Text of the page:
The confrontation continued the following morning after Mr. Pelligrino again observed the plaintiff using the telephone within the registry section (Tr. 403). Mr. Pelligrino directed the plaintiff to place the call on hold and to take it from the phone on his (Pelligrino's) desk located outside the registry section (Tr. 403). Mr. Husowitz reluctantly left the registry area and then repeatedly sang aloud "I don't want to" and "Working on a chain gang" (Tr. 404-06);

Defendant's Exh. E.

Mr. Pelligrino testified that he received complaints from the plaintiff's co-workers demanding an explanation as to why Mr. Husowitz was receiving preferential treatment and what disciplinary action was going to be taken against their colleague (Tr. 356). Article 16, § 2 of the National Agreement between the Postal Service and its employees provides, "For minor offenses by an employee, management has a responsibility to discuss such matters with the employee" Defendant's Exh. J. However, in spite of his frequent acts of misconduct and insubordination, Mr. Pelligrino did not initiate disciplinary action. He testified that he was prevented by the plaintiff from discussing his concerns with the plaintiff (Tr. 392-97, 406).

Mr. Pelligrino testified that he did not attempt to transfer Mr. Husowitz to another department because the plaintiff was in a senior "bidded assignment"[8] (Tr. 391). To remove Mr. Husowitz from the business reply area, the Postal Service either had to prove that Mr. Husowitz acted negligently or that he could not do his job. According to Mr. Pelligrino, there was no question that "[Mr. Husowitz] could do the job when he wanted to. He chose not to" (Tr. 391).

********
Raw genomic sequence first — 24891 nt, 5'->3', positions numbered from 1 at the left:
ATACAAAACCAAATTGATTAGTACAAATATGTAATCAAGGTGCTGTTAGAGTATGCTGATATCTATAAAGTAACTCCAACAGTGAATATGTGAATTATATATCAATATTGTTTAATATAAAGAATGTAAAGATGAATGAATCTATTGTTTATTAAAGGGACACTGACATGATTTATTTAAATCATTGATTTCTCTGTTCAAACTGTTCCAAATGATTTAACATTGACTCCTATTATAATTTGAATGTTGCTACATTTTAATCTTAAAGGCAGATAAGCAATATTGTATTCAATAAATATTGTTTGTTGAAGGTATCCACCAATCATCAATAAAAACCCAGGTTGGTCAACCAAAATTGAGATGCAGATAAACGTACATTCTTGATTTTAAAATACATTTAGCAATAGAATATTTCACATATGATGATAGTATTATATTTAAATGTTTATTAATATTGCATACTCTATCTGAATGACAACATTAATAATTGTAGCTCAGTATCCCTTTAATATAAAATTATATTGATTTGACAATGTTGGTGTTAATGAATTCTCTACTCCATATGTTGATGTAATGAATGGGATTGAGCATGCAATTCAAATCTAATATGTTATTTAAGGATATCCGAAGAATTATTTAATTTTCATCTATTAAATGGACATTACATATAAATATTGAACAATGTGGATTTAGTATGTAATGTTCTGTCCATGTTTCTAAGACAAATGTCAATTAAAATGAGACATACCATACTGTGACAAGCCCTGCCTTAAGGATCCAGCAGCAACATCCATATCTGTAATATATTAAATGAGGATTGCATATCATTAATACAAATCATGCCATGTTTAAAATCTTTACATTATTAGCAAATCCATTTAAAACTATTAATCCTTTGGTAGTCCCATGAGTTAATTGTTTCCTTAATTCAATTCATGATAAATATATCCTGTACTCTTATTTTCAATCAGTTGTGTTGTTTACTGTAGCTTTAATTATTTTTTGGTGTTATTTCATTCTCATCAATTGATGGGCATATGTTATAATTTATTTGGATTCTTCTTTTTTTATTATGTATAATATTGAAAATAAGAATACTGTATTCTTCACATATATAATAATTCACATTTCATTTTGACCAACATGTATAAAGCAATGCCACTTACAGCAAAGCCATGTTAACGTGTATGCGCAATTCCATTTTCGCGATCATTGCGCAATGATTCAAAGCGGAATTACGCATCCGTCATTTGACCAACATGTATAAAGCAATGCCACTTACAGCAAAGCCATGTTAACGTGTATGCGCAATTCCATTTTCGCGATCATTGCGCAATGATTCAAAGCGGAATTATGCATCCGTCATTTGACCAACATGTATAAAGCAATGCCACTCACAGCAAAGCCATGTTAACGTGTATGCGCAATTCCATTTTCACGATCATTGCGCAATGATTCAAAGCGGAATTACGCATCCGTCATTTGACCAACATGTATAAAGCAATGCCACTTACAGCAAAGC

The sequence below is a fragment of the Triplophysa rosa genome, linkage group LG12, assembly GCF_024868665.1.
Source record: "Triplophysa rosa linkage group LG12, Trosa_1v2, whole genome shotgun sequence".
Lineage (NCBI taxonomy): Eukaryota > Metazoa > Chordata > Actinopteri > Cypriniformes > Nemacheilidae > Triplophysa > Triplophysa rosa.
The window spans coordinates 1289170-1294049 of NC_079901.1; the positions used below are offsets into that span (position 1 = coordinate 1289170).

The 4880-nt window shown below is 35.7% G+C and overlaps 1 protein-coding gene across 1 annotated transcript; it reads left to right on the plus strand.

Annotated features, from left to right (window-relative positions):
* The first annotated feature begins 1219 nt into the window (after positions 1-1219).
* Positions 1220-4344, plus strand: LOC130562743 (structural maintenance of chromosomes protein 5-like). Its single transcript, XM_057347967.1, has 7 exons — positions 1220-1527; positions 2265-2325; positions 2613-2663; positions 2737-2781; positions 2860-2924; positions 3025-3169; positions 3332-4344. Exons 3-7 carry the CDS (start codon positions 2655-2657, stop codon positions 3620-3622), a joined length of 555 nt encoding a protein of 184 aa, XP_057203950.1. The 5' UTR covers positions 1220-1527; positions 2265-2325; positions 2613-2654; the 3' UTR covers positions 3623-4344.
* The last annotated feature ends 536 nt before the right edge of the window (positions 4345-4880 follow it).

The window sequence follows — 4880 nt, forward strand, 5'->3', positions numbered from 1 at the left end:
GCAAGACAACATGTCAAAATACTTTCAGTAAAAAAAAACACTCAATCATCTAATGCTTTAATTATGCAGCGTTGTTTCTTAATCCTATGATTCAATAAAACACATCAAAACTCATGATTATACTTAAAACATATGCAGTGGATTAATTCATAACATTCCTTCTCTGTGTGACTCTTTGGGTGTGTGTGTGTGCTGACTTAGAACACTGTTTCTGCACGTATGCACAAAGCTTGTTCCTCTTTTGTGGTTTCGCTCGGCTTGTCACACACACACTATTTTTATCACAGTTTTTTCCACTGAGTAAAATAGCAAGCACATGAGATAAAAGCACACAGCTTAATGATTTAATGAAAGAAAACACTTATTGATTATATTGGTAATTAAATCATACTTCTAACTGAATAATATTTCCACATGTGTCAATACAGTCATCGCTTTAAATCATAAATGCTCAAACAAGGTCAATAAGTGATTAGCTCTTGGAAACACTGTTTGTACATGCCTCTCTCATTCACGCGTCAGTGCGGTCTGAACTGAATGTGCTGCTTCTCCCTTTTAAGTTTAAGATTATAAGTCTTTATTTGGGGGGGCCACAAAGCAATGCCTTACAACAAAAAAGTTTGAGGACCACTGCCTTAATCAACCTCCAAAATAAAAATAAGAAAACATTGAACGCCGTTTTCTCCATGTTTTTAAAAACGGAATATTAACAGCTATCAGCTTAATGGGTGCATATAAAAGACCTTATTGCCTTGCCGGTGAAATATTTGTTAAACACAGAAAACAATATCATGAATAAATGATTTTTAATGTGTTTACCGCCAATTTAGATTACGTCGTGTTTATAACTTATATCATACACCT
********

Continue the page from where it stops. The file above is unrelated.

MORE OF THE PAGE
Mr. Pelligrino further testified that he decided against disciplinary action because he "really feared [the plaintiff].... I handled it the best way I knew how" (Tr. 365). He stated that each time he attempted to engage Mr. Husowitz in a discussion about his conduct, the plaintiff either walked away or began to sing (Tr. 362-63).

Following the second telephone incident within the registry area, Mr. Husowitz on April 3, 1991 threatened Mr. Pelligrino. Mr. Husowitz told his supervisor, "[D]o you remember Oklahoma?.... if I go down, you are coming with me". Messrs Pelligrino and Alleva testified that this was a reference to the 1986 shooting of fourteen Postal Service employees by a former employee (Tr. 404-05, 571).[9] The court credits the testimony that this was a threat of physical violence.